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Bird Gallery

Canada Warbler

Canada Warbler
Canada Warbler

© Joanne Kamo

Cardellina canadensis

Family: (Parulidae) Wood-Warblers

Preferred Habitat: Moist woodlands.

Seasonal Occurrence: Uncommon spring; greater numbers in fall.

Profile by Richard Gibbons: The Canada Warbler is a small songbird with a yellow throat, chest, and belly, and a dark grey back. Males have a distinctive pattern of dark streaks across their chest resulting in it often being referred to as the “Necklaced Warbler”.

Canada Warblers breed in Canada, the northeastern US and through the Allegheny Mountains to Tennessee and Georgia. They winter in northern South America and pass through Texas during spring and autumn migration. Their preferred habitat is moist forest with dense shrub understory where they can forage for insects on leaves, twigs, and on the wing.

Our High Island sanctuaries and Edith L. Moore Nature Sanctuary in West Houston are great places to see the Canada Warbler; search for it foraging in the lower canopy, understory, and thickets. They are decidedly more common in the Houston area during fall migration.

Profile by Glenn Olsen: As spring approaches many birders begin to think about the arrival of the neo-tropical migrants, especially the warblers. Many warblers have bright and colorful plumage. Their beauty and identification challenges coupled with the arrival of spring bring many birders out to look for these magical birds. The Canada Warbler is one of the sought-after warblers during spring migration. From its winter home in South America, the Canada Warbler begins to arrive on the Upper Texas Coast around mid-April but is most numerous here in late April and early May. This species is en route to breeding grounds that range from the Appalachian Mountains to north-central and eastern United States and into most of Canada. The preferred breeding habitat is moist woodlands and thickets, brushy stream sides and moist ravines.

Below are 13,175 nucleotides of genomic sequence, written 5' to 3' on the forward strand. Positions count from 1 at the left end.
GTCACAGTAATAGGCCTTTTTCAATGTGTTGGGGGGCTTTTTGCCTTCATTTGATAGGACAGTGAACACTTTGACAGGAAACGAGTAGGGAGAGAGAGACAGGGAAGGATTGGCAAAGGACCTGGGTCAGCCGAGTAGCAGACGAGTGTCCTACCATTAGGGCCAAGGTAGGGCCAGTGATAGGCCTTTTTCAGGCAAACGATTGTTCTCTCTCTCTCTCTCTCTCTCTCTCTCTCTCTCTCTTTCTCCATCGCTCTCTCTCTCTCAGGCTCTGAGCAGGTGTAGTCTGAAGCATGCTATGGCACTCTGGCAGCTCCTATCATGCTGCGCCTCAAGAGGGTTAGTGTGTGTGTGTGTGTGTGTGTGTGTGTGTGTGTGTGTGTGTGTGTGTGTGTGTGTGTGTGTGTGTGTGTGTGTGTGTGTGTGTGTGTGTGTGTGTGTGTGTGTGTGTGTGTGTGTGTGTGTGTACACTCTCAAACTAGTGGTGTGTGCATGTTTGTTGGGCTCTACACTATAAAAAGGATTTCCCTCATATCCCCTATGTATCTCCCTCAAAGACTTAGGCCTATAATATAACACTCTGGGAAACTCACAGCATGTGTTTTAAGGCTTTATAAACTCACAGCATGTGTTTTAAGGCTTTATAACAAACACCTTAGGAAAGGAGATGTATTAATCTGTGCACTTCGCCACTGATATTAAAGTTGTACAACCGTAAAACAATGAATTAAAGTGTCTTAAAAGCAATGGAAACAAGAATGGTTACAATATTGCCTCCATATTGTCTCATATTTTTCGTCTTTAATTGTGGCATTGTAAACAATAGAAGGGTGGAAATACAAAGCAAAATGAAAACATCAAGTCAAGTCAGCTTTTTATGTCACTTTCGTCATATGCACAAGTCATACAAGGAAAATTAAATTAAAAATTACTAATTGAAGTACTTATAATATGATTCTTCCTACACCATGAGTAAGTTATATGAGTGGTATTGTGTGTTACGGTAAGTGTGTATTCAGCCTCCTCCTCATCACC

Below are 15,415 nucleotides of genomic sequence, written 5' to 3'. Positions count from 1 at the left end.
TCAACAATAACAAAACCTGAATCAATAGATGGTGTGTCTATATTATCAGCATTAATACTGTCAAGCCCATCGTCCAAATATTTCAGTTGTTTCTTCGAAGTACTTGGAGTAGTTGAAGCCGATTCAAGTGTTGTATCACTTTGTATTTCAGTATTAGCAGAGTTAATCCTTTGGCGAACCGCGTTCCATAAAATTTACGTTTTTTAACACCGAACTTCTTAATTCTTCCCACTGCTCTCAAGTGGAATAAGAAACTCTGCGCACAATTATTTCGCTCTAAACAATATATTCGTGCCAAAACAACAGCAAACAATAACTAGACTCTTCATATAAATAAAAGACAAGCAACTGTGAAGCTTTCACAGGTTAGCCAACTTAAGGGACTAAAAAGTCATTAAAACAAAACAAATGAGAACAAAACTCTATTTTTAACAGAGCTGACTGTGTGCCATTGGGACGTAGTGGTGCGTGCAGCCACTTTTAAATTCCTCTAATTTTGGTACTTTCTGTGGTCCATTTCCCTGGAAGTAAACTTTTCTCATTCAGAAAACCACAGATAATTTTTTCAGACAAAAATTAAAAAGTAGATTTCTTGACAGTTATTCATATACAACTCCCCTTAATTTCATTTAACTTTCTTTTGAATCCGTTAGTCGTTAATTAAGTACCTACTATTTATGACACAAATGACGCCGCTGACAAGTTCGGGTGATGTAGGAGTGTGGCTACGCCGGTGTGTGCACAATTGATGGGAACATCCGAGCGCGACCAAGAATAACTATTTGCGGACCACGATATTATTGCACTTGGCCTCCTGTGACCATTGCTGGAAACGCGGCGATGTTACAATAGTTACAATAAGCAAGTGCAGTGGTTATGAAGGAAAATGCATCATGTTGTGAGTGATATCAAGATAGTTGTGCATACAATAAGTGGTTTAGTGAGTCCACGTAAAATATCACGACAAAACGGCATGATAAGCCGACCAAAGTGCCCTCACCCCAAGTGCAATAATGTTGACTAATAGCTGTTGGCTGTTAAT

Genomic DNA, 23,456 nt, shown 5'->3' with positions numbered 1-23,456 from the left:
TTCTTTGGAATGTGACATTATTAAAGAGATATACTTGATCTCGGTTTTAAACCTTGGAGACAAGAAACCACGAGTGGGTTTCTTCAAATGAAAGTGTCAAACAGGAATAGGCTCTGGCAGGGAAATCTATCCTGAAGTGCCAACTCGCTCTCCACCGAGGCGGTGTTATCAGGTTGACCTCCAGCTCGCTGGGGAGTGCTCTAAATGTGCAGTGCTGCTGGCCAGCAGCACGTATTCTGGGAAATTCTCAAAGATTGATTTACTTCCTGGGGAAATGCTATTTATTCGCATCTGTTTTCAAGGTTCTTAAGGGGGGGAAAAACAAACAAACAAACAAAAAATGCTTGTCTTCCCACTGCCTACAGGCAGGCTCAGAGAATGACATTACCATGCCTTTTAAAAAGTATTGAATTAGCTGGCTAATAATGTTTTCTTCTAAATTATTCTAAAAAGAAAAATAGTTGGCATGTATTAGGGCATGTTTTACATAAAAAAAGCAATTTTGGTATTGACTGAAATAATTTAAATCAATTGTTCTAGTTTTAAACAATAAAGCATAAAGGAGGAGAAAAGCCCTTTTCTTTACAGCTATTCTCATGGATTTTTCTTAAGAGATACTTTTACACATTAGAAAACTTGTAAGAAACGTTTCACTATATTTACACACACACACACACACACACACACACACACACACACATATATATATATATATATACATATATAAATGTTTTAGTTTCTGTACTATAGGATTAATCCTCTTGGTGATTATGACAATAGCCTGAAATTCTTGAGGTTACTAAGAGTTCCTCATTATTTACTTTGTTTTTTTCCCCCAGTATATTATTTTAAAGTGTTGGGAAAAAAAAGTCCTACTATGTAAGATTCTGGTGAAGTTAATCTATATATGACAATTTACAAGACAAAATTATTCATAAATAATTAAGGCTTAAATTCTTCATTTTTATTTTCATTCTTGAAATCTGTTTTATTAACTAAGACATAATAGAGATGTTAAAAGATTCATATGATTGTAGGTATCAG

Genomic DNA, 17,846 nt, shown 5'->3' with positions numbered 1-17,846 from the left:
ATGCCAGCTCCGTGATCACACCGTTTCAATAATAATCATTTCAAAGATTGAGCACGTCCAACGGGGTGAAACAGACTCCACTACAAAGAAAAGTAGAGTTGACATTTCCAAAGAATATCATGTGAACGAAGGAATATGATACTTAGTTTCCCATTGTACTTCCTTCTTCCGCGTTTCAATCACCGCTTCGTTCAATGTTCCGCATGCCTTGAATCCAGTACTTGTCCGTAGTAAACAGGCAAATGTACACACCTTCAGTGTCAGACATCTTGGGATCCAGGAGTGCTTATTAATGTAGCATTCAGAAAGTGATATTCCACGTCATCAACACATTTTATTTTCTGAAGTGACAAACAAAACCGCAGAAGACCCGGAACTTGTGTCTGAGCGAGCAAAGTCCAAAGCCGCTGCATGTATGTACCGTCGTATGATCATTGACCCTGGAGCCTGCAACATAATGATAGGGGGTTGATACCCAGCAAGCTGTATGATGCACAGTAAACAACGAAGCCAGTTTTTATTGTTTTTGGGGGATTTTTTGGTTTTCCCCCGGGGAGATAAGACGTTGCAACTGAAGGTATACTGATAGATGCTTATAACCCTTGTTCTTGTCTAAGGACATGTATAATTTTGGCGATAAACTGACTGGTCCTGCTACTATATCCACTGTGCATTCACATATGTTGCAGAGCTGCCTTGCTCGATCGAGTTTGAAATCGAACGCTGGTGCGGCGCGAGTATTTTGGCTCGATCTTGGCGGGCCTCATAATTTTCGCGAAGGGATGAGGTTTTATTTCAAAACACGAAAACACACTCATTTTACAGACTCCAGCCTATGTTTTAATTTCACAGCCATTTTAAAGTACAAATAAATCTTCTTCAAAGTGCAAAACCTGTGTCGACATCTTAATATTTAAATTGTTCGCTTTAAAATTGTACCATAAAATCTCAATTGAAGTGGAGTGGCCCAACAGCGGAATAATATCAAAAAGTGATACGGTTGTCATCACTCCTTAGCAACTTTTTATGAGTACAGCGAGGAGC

This beautiful bird has bright yellow underparts extending from the chin to the lower belly and white undertail coverts. The breast is decorated with a black "necklace of streaks". The upperparts range from blue-gray to olive-gray in color. Spring adult males are the most brightly colored with a distinctive black necklace, black in the face below the eye and on the forehead. The black in the face makes the white eye ring more prominent. In first spring males and females the black in the face and necklace is greatly reduced and the extent of black varies between individual birds.

When searching for this bird at High Island, Smith Oaks or other suitable habitat, look for it foraging in the branches of the lower canopy, (usually less than 15 feet), brushy understory, thickets, and dead tree tops on the ground. This species may also be observed "flycatching" while foraging.

Notes by Don Verser: Canada is one of the most common fall warblers and is usually found in woods such as at High Island or Sabine and is often seen flycatching near the ground. Most fall Canada Warblers look like spring birds and it is not uncommon to find very distinctive breeding plumaged males. However, necklace streaks may be very indistinct and almost absent on some birds suggesting Nashville but note white undertail compared to yellow undertail of Nashville.